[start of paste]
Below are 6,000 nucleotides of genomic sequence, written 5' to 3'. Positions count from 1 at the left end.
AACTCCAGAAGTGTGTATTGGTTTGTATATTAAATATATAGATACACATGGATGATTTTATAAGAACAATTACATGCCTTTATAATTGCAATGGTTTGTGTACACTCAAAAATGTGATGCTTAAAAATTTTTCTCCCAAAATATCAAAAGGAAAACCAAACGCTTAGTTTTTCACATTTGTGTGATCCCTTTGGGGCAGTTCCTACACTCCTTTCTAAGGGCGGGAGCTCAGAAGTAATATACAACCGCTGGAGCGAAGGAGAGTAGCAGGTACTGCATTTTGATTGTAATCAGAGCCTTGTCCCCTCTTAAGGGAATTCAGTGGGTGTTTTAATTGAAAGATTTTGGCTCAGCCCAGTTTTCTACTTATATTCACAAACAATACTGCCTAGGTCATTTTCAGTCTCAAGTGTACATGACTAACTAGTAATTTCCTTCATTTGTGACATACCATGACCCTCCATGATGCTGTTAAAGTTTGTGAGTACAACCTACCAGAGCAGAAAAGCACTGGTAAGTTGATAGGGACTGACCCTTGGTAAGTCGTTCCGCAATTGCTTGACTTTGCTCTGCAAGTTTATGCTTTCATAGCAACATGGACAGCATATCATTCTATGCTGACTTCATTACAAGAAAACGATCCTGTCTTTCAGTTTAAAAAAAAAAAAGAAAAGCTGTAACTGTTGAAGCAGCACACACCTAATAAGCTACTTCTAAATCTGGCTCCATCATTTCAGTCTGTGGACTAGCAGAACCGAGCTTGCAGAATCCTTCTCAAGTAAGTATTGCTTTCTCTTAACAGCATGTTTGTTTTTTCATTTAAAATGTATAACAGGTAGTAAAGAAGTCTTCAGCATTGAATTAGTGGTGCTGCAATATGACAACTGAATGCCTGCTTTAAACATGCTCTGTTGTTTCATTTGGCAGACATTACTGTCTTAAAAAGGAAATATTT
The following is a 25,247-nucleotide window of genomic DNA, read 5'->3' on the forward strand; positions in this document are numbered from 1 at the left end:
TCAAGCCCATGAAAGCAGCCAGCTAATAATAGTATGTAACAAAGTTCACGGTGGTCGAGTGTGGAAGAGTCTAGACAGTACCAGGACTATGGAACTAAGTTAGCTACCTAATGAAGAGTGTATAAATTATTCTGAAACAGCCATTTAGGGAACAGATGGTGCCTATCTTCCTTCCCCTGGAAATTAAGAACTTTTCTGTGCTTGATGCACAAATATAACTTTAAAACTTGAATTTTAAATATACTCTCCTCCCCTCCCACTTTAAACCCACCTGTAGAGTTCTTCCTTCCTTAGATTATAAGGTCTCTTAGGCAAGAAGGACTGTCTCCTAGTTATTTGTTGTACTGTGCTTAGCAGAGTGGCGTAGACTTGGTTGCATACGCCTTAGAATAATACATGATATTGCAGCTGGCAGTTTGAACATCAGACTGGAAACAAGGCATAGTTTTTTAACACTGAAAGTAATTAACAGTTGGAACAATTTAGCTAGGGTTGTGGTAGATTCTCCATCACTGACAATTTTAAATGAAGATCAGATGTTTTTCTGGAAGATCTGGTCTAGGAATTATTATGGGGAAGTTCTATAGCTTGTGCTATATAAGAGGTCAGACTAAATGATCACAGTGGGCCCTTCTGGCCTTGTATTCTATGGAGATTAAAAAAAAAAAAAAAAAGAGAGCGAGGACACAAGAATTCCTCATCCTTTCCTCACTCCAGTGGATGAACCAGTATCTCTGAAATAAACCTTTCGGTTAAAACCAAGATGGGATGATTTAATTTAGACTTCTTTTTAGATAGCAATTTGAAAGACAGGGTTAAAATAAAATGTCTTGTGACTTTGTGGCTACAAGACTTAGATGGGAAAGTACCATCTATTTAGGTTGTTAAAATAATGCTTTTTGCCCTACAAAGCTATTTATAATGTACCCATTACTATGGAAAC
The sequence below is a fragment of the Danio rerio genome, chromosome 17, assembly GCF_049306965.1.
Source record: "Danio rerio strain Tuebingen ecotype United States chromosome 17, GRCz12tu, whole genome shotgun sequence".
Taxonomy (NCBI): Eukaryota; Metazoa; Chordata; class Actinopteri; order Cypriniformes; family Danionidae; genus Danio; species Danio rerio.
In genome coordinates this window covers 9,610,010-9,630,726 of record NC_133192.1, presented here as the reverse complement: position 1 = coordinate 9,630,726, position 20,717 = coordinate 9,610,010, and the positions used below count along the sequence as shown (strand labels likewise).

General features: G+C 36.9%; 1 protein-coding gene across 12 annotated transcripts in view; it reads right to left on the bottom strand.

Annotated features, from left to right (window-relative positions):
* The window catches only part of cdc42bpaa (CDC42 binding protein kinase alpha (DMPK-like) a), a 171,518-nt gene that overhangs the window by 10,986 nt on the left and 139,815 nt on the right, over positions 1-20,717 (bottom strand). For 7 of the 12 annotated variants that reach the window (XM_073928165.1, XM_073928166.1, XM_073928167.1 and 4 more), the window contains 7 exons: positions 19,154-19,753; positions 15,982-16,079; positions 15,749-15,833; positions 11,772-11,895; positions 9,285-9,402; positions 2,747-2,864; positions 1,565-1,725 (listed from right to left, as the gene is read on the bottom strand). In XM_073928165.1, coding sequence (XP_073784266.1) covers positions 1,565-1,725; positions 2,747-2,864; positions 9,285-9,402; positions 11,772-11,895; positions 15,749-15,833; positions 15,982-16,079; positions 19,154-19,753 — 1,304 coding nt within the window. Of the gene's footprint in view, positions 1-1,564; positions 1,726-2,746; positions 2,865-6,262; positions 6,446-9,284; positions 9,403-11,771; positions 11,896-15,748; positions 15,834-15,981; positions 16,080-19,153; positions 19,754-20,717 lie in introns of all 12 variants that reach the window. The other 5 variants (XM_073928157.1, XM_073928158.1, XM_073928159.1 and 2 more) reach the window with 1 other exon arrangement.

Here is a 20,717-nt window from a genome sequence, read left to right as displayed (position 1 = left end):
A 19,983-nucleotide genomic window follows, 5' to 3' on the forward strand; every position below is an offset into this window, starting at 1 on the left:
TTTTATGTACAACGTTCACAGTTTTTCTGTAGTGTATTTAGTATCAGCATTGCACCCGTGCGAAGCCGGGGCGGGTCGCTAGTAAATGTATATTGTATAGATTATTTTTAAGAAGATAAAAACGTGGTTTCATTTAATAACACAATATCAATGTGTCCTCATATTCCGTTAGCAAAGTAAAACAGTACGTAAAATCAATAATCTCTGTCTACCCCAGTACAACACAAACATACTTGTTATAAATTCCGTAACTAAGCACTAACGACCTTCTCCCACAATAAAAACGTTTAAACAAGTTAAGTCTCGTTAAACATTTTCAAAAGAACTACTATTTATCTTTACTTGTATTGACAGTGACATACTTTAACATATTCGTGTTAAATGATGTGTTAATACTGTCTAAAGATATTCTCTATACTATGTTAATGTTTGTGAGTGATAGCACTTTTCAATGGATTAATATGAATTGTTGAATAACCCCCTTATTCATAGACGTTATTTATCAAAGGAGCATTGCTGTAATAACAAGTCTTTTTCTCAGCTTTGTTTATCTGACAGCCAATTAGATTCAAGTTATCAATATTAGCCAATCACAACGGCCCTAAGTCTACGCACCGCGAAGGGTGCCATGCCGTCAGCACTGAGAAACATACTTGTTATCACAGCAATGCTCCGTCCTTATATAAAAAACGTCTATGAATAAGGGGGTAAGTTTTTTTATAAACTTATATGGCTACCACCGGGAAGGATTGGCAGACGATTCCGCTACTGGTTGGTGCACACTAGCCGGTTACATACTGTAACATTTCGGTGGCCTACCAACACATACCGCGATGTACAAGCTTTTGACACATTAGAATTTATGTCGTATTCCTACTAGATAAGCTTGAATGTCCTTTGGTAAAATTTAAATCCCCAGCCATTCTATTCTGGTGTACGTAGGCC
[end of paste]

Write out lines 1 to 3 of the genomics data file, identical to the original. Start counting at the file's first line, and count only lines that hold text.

Below are 6,000 nucleotides of genomic sequence, written 5' to 3'. Positions count from 1 at the left end.
AACTCCAGAAGTGTGTATTGGTTTGTATATTAAATATATAGATACACATGGATGATTTTATAAGAACAATTACATGCCTTTATAATTGCAATGGTTTGTGTACACTCAAAAATGTGATGCTTAAAAATTTTTCTCCCAAAATATCAAAAGGAAAACCAAACGCTTAGTTTTTCACATTTGTGTGATCCCTTTGGGGCAGTTCCTACACTCCTTTCTAAGGGCGGGAGCTCAGAAGTAATATACAACCGCTGGAGCGAAGGAGAGTAGCAGGTACTGCATTTTGATTGTAATCAGAGCCTTGTCCCCTCTTAAGGGAATTCAGTGGGTGTTTTAATTGAAAGATTTTGGCTCAGCCCAGTTTTCTACTTATATTCACAAACAATACTGCCTAGGTCATTTTCAGTCTCAAGTGTACATGACTAACTAGTAATTTCCTTCATTTGTGACATACCATGACCCTCCATGATGCTGTTAAAGTTTGTGAGTACAACCTACCAGAGCAGAAAAGCACTGGTAAGTTGATAGGGACTGACCCTTGGTAAGTCGTTCCGCAATTGCTTGACTTTGCTCTGCAAGTTTATGCTTTCATAGCAACATGGACAGCATATCATTCTATGCTGACTTCATTACAAGAAAACGATCCTGTCTTTCAGTTTAAAAAAAAAAAAGAAAAGCTGTAACTGTTGAAGCAGCACACACCTAATAAGCTACTTCTAAATCTGGCTCCATCATTTCAGTCTGTGGACTAGCAGAACCGAGCTTGCAGAATCCTTCTCAAGTAAGTATTGCTTTCTCTTAACAGCATGTTTGTTTTTTCATTTAAAATGTATAACAGGTAGTAAAGAAGTCTTCAGCATTGAATTAGTGGTGCTGCAATATGACAACTGAATGCCTGCTTTAAACATGCTCTGTTGTTTCATTTGGCAGACATTACTGTCTTAAAAAGGAAATATTT
The following is a 25,247-nucleotide window of genomic DNA, read 5'->3' on the forward strand; positions in this document are numbered from 1 at the left end: